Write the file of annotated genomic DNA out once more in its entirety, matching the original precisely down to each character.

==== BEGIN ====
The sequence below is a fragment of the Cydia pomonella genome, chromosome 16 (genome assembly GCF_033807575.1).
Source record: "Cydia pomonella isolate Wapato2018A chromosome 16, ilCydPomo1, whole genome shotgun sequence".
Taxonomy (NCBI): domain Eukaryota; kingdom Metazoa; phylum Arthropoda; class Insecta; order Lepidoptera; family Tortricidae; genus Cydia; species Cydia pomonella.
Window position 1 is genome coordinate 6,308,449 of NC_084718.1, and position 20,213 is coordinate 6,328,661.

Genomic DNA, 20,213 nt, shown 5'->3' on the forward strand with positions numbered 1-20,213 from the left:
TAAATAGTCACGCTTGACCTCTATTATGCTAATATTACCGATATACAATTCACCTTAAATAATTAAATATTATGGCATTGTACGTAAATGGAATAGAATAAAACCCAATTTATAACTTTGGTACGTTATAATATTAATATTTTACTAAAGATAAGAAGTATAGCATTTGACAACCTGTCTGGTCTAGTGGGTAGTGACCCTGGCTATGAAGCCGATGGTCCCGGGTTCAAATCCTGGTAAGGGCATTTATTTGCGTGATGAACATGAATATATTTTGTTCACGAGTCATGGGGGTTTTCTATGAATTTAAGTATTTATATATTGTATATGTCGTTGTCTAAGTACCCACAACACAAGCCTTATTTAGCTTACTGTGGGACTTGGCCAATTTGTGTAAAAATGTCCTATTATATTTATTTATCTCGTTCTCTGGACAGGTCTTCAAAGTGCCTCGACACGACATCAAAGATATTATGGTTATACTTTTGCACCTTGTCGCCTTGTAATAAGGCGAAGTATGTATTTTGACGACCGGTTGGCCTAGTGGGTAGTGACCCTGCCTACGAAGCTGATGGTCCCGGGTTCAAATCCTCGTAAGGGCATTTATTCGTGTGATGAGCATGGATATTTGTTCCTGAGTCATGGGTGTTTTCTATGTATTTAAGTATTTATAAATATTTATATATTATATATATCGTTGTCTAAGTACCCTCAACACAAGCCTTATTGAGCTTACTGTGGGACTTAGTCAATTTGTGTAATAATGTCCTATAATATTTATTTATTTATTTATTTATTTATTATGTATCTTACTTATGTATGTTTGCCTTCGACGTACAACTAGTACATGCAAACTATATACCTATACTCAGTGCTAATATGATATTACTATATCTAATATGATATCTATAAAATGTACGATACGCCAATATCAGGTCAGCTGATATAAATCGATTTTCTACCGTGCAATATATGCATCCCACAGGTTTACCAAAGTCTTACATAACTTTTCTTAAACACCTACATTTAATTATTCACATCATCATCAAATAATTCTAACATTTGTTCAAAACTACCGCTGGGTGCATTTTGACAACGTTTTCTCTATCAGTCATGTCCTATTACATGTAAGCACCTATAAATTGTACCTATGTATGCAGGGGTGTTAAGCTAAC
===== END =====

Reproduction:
The sequence below is a fragment of the Cydia pomonella genome, chromosome 16 (genome assembly GCF_033807575.1).
Source record: "Cydia pomonella isolate Wapato2018A chromosome 16, ilCydPomo1, whole genome shotgun sequence".
Taxonomy (NCBI): domain Eukaryota; kingdom Metazoa; phylum Arthropoda; class Insecta; order Lepidoptera; family Tortricidae; genus Cydia; species Cydia pomonella.
Window position 1 is genome coordinate 6,308,449 of NC_084718.1, and position 20,213 is coordinate 6,328,661.

Genomic DNA, 20,213 nt, shown 5'->3' on the forward strand with positions numbered 1-20,213 from the left:
TAAATAGTCACGCTTGACCTCTATTATGCTAATATTACCGATATACAATTCACCTTAAATAATTAAATATTATGGCATTGTACGTAAATGGAATAGAATAAAACCCAATTTATAACTTTGGTACGTTATAATATTAATATTTTACTAAAGATAAGAAGTATAGCATTTGACAACCTGTCTGGTCTAGTGGGTAGTGACCCTGGCTATGAAGCCGATGGTCCCGGGTTCAAATCCTGGTAAGGGCATTTATTTGCGTGATGAACATGAATATATTTTGTTCACGAGTCATGGGGGTTTTCTATGAATTTAAGTATTTATATATTGTATATGTCGTTGTCTAAGTACCCACAACACAAGCCTTATTTAGCTTACTGTGGGACTTGGCCAATTTGTGTAAAAATGTCCTATTATATTTATTTATCTCGTTCTCTGGACAGGTCTTCAAAGTGCCTCGACACGACATCAAAGATATTATGGTTATACTTTTGCACCTTGTCGCCTTGTAATAAGGCGAAGTATGTATTTTGACGACCGGTTGGCCTAGTGGGTAGTGACCCTGCCTACGAAGCTGATGGTCCCGGGTTCAAATCCTCGTAAGGGCATTTATTCGTGTGATGAGCATGGATATTTGTTCCTGAGTCATGGGTGTTTTCTATGTATTTAAGTATTTATAAATATTTATATATTATATATATCGTTGTCTAAGTACCCTCAACACAAGCCTTATTGAGCTTACTGTGGGACTTAGTCAATTTGTGTAATAATGTCCTATAATATTTATTTATTTATTTATTTATTTATTATGTATCTTACTTATGTATGTTTGCCTTCGACGTACAACTAGTACATGCAAACTATATACCTATACTCAGTGCTAATATGATATTACTATATCTAATATGATATCTATAAAATGTACGATACGCCAATATCAGGTCAGCTGATATAAATCGATTTTCTACCGTGCAATATATGCATCCCACAGGTTTACCAAAGTCTTACATAACTTTTCTTAAACACCTACATTTAATTATTCACATCATCATCAAATAATTCTAACATTTGTTCAAAACTACCGCTGGGTGCATTTTGACAACGTTTTCTCTATCAGTCATGTCCTATTACATGTAAGCACCTATAAATTGTACCTATGTATGCAGGGGTGTTAAGCTAAC